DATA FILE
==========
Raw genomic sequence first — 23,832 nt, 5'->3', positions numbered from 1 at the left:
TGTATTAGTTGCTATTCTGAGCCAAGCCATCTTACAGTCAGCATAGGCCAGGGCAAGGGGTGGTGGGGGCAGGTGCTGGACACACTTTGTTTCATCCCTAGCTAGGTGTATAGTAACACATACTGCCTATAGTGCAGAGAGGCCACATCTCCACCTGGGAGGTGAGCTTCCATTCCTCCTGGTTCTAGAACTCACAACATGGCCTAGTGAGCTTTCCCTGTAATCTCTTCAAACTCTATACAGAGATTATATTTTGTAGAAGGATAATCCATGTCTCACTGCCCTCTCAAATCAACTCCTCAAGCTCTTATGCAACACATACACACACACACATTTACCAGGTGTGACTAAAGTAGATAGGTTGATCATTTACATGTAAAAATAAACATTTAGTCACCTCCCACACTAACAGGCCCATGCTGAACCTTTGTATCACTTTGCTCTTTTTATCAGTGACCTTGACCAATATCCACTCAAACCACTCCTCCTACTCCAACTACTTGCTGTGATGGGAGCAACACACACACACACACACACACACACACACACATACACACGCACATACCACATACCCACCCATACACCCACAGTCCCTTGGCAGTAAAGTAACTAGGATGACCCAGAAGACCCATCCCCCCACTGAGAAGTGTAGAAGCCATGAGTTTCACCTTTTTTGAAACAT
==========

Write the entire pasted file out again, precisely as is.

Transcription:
Raw genomic sequence first — 23,832 nt, 5'->3', positions numbered from 1 at the left:
TGTATTAGTTGCTATTCTGAGCCAAGCCATCTTACAGTCAGCATAGGCCAGGGCAAGGGGTGGTGGGGGCAGGTGCTGGACACACTTTGTTTCATCCCTAGCTAGGTGTATAGTAACACATACTGCCTATAGTGCAGAGAGGCCACATCTCCACCTGGGAGGTGAGCTTCCATTCCTCCTGGTTCTAGAACTCACAACATGGCCTAGTGAGCTTTCCCTGTAATCTCTTCAAACTCTATACAGAGATTATATTTTGTAGAAGGATAATCCATGTCTCACTGCCCTCTCAAATCAACTCCTCAAGCTCTTATGCAACACATACACACACACACATTTACCAGGTGTGACTAAAGTAGATAGGTTGATCATTTACATGTAAAAATAAACATTTAGTCACCTCCCACACTAACAGGCCCATGCTGAACCTTTGTATCACTTTGCTCTTTTTATCAGTGACCTTGACCAATATCCACTCAAACCACTCCTCCTACTCCAACTACTTGCTGTGATGGGAGCAACACACACACACACACACACACACACACACACATACACACGCACATACCACATACCCACCCATACACCCACAGTCCCTTGGCAGTAAAGTAACTAGGATGACCCAGAAGACCCATCCCCCCACTGAGAAGTGTAGAAGCCATGAGTTTCACCTTTTTTGAAACAT